7 March 2022

Strength in numbers: working together to break the bias.

For Women's History Month Angela blogs about how women can take inspiration from those who have gone before and work together to smash the gender pay gap - and win the PCS ballot.

PCS members have received a real-terms pay cut year on year since 2011, meaning we are now on average £2,300 a year worse off than we would have been had our pay kept pace with inflation. On top of this, the government continues to make us overpay on our pensions, with no attempt to refund the monies we have overpaid since 2019.  And we are now facing the worse cost of living crisis for thirty years. with high 5.4% inflation, spiralling gas and electricity costs, and the increase to National Insurance contributions, Council Tax rises, and more.

Fact!  We are in the midst of a cost of living crisis.  Fact! Women are disproportionately bearing the brunt.

The Gender Pay Gap tells us that women still earn on average 18% less than men. We have seen some improvements over the decades following industrial action taken by women such as the striking women workers of Dagenham whose demand for equal pay in 1968 led to to the 1970 Equal Pay act.  We have also seen many successful outcomes at the employment tribunal, with Asda workers recently winning an equal pay victory, yet when compared with men, women are still underpaid to the equivalent of working two months a year for free.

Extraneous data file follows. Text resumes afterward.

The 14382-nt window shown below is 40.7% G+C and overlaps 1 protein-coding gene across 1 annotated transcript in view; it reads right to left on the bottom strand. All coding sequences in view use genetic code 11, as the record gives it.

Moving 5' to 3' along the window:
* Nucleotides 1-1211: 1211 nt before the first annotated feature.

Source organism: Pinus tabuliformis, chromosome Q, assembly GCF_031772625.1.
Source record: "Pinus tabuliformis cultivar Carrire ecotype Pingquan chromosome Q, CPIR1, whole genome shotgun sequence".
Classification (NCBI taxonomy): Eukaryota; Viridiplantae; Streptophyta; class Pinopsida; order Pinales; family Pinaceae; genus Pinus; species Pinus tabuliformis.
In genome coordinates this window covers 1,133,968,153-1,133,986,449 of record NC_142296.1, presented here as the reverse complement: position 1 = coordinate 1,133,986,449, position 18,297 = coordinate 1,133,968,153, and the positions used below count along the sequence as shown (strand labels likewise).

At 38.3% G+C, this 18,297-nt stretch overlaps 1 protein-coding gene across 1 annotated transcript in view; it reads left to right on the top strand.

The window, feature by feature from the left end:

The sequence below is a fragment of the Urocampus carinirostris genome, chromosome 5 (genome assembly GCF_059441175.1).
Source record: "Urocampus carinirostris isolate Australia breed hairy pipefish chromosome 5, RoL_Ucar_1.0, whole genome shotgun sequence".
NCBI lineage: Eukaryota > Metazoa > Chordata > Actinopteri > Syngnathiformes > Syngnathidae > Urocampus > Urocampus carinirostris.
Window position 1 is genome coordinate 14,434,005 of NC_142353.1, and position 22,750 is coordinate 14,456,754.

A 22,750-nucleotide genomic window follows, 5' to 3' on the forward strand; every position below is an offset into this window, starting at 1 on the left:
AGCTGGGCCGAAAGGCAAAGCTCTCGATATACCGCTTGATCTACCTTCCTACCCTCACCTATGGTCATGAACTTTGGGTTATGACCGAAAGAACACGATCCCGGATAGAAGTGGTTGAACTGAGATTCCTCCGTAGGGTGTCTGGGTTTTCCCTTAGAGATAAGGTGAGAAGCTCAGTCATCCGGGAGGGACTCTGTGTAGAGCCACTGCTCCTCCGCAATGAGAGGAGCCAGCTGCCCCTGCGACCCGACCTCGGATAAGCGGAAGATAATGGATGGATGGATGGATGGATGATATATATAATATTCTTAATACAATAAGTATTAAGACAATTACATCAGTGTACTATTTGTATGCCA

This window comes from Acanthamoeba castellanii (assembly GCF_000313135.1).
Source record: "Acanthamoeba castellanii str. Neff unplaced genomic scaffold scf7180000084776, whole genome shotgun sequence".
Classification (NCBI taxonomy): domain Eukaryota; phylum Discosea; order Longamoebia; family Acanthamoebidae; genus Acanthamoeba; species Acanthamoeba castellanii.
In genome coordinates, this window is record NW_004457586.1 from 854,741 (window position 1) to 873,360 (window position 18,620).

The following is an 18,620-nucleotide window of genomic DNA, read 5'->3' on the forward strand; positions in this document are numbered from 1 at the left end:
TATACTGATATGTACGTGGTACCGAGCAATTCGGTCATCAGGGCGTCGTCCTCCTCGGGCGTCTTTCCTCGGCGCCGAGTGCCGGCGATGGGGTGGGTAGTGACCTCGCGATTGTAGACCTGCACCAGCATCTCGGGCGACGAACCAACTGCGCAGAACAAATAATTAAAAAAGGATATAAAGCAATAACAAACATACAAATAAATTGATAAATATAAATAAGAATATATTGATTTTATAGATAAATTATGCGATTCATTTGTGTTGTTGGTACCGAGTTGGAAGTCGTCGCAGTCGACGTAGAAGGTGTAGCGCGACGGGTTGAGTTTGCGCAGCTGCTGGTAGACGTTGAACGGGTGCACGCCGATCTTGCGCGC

The reasons for this pay gap move far beyond the pay slip and into the realms of gender inequality.  A clear example is in the civil service. Civil servants are paid by grade so on the face of it there is no pay gap, but when we look at the statistics, we see the disparities begin to appear. The higher the grade, the less women we see.  Women face blocks to progression: discrimination, caring for sick or disabled relatives, for children.  In many cases extortionate childcare costs will nullify any increase in pay so taking the better paid promotion is pointless. 

More often left ‘holding the baby’, mothers still head up most single parent households, so it is predominantly women that work part-time contracts and are unable to work overtime.  The cooking, cleaning and domestic chores undertaken in the home after being at work constituting hours of tiring, and unpaid home working. Far too many civil service workers claim Universal Credit; and women will make up a huge proportion of staff that are claimants.

There is also a race, disability, and LGBT+ pay gap.  Our Black and disabled members face blocks to promotion, lack of opportunities, discriminatory practices.  Our LGBT+ members too face high levels of discrimination. Consider then the impact on the income of a Black, disabled, LGBT+ woman who faces all of those inequalities together.

So, PCS women, what can we do to break that bias?  We can stand together, and demand what we are owed.

PCS has moved to a consultative ballot to test how members feel about the continued pay cuts and the pensions robbery. And here’s the thing - women make up over 50% of our union, if we each cast our vote, we can smash that threshold, and with our male comrades beside us, we can smash the ballot!

PCS women, it’s time for us to do like our sisters in Dagenham! Use our collective strength, tell every woman to use their vote, and we can make the government listen.